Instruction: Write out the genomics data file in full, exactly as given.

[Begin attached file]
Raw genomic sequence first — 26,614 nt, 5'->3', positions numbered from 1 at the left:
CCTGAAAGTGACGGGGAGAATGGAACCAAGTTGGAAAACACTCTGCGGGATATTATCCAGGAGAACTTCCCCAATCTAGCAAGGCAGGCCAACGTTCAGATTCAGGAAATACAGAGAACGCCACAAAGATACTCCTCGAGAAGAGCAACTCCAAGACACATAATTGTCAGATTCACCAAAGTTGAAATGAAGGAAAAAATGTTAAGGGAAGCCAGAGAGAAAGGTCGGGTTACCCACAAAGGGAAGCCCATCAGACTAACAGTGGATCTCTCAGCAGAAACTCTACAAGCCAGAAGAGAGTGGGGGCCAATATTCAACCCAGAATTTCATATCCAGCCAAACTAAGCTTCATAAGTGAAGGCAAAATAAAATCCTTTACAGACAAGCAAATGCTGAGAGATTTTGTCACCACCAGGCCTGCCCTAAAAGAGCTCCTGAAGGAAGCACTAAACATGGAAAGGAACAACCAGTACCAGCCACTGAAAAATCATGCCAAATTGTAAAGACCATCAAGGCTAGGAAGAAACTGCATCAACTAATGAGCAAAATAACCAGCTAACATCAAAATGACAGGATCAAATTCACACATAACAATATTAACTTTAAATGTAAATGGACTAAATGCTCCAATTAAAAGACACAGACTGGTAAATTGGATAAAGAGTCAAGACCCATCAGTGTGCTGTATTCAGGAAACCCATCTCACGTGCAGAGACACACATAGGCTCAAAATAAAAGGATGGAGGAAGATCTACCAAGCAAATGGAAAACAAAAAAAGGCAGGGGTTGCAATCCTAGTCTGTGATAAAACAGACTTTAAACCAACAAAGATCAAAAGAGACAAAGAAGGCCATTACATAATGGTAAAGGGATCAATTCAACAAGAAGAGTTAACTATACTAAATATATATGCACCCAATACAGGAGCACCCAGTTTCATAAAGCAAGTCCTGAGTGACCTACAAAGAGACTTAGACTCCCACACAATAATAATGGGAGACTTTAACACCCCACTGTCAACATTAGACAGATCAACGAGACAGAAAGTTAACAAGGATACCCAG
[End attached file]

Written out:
Raw genomic sequence first — 26,614 nt, 5'->3', positions numbered from 1 at the left:
CCTGAAAGTGACGGGGAGAATGGAACCAAGTTGGAAAACACTCTGCGGGATATTATCCAGGAGAACTTCCCCAATCTAGCAAGGCAGGCCAACGTTCAGATTCAGGAAATACAGAGAACGCCACAAAGATACTCCTCGAGAAGAGCAACTCCAAGACACATAATTGTCAGATTCACCAAAGTTGAAATGAAGGAAAAAATGTTAAGGGAAGCCAGAGAGAAAGGTCGGGTTACCCACAAAGGGAAGCCCATCAGACTAACAGTGGATCTCTCAGCAGAAACTCTACAAGCCAGAAGAGAGTGGGGGCCAATATTCAACCCAGAATTTCATATCCAGCCAAACTAAGCTTCATAAGTGAAGGCAAAATAAAATCCTTTACAGACAAGCAAATGCTGAGAGATTTTGTCACCACCAGGCCTGCCCTAAAAGAGCTCCTGAAGGAAGCACTAAACATGGAAAGGAACAACCAGTACCAGCCACTGAAAAATCATGCCAAATTGTAAAGACCATCAAGGCTAGGAAGAAACTGCATCAACTAATGAGCAAAATAACCAGCTAACATCAAAATGACAGGATCAAATTCACACATAACAATATTAACTTTAAATGTAAATGGACTAAATGCTCCAATTAAAAGACACAGACTGGTAAATTGGATAAAGAGTCAAGACCCATCAGTGTGCTGTATTCAGGAAACCCATCTCACGTGCAGAGACACACATAGGCTCAAAATAAAAGGATGGAGGAAGATCTACCAAGCAAATGGAAAACAAAAAAAGGCAGGGGTTGCAATCCTAGTCTGTGATAAAACAGACTTTAAACCAACAAAGATCAAAAGAGACAAAGAAGGCCATTACATAATGGTAAAGGGATCAATTCAACAAGAAGAGTTAACTATACTAAATATATATGCACCCAATACAGGAGCACCCAGTTTCATAAAGCAAGTCCTGAGTGACCTACAAAGAGACTTAGACTCCCACACAATAATAATGGGAGACTTTAACACCCCACTGTCAACATTAGACAGATCAACGAGACAGAAAGTTAACAAGGATACCCAG